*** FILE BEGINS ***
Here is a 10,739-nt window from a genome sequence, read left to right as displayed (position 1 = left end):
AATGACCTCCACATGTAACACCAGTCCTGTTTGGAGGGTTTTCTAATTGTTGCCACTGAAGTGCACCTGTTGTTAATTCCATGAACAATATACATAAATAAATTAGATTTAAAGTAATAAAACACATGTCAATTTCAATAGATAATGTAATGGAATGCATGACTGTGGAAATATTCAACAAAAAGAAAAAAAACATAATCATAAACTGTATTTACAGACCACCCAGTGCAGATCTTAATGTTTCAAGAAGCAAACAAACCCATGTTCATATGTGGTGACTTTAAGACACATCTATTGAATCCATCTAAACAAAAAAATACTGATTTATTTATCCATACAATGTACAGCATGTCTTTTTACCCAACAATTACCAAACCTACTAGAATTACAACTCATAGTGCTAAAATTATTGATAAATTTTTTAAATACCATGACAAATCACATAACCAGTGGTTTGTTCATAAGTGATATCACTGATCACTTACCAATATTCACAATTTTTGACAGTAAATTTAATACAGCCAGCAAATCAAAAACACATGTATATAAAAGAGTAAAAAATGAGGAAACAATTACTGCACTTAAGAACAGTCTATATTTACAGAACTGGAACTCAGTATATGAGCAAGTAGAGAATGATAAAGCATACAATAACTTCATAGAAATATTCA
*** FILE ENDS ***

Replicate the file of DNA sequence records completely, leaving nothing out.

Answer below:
Here is a 10,739-nt window from a genome sequence, read left to right as displayed (position 1 = left end):
AATGACCTCCACATGTAACACCAGTCCTGTTTGGAGGGTTTTCTAATTGTTGCCACTGAAGTGCACCTGTTGTTAATTCCATGAACAATATACATAAATAAATTAGATTTAAAGTAATAAAACACATGTCAATTTCAATAGATAATGTAATGGAATGCATGACTGTGGAAATATTCAACAAAAAGAAAAAAAACATAATCATAAACTGTATTTACAGACCACCCAGTGCAGATCTTAATGTTTCAAGAAGCAAACAAACCCATGTTCATATGTGGTGACTTTAAGACACATCTATTGAATCCATCTAAACAAAAAAATACTGATTTATTTATCCATACAATGTACAGCATGTCTTTTTACCCAACAATTACCAAACCTACTAGAATTACAACTCATAGTGCTAAAATTATTGATAAATTTTTTAAATACCATGACAAATCACATAACCAGTGGTTTGTTCATAAGTGATATCACTGATCACTTACCAATATTCACAATTTTTGACAGTAAATTTAATACAGCCAGCAAATCAAAAACACATGTATATAAAAGAGTAAAAAATGAGGAAACAATTACTGCACTTAAGAACAGTCTATATTTACAGAACTGGAACTCAGTATATGAGCAAGTAGAGAATGATAAAGCATACAATAACTTCATAGAAATATTCA